The first 30 years of my life I spent in Székely-land, in Europe’s Lothlórien. During these 30 years I experienced good, great and dreadful moments too. I was a skinny little girl; I was never hungry and did not want to eat. The only way I was able to be fed when each bite of food was delivered by a spoon disguised as a choo-choo train, mostly through my dear father’s patience. My precious mother just kept saying, “Your kid should become a bad eater just like you!” Well, he did! To feed my dear son, Csongor, became a chore equivalent to a workout. Since then, the situation has much improved though. Moreover, fate has endowed me some 17 year ago with a sweet little girl, Kincső, who like her father, Lorand, also loves her belly. Back then, in many cases, having not yet finished their lunch, they already asked about what’s for dinner? Therefore, I had to cook, and I was most pleased to cook for them for their enjoyment; certainly, mine as well! It’s very heart-warming to watch one’s cooking being consumed with such enjoyment.
My grandparents were peasant farmers – straightforward, Székely people – I think my love for the usual rustic dishes comes from their life-style. I spent every summer vacation “serving” with them all the way, so to speak. There were a lot of scrambled eggs for breakfast, cheese polenta strudel, tarragon potato soup, stews, cabbage and noodles, and funnel cake. I love bean soup with smoked hocks; I love smoked bacon, onions, with thick-crusted crispy bread.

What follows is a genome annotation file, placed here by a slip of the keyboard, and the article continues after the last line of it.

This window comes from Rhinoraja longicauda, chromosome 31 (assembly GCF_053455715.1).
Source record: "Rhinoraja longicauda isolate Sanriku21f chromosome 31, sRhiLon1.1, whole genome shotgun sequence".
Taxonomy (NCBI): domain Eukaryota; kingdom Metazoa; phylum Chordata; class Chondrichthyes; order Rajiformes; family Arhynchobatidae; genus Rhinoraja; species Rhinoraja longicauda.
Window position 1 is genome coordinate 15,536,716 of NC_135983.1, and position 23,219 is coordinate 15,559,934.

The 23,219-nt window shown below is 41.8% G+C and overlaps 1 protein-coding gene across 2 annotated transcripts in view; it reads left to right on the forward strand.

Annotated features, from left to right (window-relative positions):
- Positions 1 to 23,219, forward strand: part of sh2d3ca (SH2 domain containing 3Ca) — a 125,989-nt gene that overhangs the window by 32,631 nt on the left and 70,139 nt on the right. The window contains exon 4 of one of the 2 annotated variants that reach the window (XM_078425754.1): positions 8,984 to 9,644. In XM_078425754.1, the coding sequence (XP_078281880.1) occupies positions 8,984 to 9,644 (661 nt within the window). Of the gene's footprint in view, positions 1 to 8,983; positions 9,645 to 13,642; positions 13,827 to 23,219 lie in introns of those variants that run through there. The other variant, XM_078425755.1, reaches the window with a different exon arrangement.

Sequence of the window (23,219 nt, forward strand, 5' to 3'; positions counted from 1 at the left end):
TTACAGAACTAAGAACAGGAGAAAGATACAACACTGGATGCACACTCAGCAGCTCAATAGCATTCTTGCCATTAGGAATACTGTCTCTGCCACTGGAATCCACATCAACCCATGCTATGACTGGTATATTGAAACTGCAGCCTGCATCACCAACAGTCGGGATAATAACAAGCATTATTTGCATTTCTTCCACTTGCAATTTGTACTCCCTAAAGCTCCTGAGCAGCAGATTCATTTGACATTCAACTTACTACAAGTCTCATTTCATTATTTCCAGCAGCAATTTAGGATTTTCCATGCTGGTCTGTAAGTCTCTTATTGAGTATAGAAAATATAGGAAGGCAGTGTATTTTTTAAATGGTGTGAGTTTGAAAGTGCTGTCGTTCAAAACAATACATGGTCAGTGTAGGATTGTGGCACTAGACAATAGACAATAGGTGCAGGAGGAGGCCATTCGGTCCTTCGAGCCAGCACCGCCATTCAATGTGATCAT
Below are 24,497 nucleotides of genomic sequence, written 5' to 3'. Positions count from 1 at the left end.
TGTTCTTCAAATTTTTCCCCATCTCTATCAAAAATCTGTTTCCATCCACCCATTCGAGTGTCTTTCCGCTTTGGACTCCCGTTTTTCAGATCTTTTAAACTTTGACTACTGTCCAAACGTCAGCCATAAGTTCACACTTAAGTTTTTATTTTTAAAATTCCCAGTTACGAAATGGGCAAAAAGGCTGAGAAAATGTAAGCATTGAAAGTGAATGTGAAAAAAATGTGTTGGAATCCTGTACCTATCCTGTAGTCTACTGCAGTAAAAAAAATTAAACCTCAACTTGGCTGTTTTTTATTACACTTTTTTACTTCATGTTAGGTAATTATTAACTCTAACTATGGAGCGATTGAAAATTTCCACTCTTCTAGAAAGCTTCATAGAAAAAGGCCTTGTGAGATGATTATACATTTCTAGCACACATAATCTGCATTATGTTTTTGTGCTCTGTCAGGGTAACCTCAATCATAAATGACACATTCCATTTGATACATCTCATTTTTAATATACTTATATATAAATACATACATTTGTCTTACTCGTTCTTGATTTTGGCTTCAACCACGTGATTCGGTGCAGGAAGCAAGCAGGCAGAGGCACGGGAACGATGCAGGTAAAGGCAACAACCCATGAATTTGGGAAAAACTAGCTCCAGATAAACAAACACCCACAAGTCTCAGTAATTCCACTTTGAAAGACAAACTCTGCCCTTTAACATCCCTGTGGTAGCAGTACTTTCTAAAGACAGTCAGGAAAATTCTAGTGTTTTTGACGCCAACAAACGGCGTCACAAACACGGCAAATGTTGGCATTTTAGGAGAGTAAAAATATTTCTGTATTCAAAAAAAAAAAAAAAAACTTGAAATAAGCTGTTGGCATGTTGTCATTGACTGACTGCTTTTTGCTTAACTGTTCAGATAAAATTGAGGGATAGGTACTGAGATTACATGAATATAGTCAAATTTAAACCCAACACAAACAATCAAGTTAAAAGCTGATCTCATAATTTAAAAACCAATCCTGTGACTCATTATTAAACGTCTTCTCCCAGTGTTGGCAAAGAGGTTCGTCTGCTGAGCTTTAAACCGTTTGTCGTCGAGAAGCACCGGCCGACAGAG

My parents were civil administrators, now retired and living in my hometown, in Ditró, where my one and only sister Gabriella lives with her daughter, Boroka.
It’s been close to 12 years now that life has brought us to Cleveland. It was not easy in the beginning, but we adapted to the American lifestyle pretty well. We have learned to live our life here, and we found our place in the U.S. as well. I love my job! I direct one of CTL’s department, a biotech company. I love the people here, the Cleveland Hungarian community – I like people in general. Maybe this is why the “Bocskai Radio Boys” could get me to “cook on air”. I think, throug this Hungarian Bocskai Radio, full-blooded Hungarian words will enter the vernacular of Cleveland Hungarians, as will the Hungarian recipes spice up their life.
There was never a time when things were naught! After all, even evil contains something good, one just needs to find it, and make it prosper!
PS – Cats are my favorite animals. They are just drop gorgeous! 🙂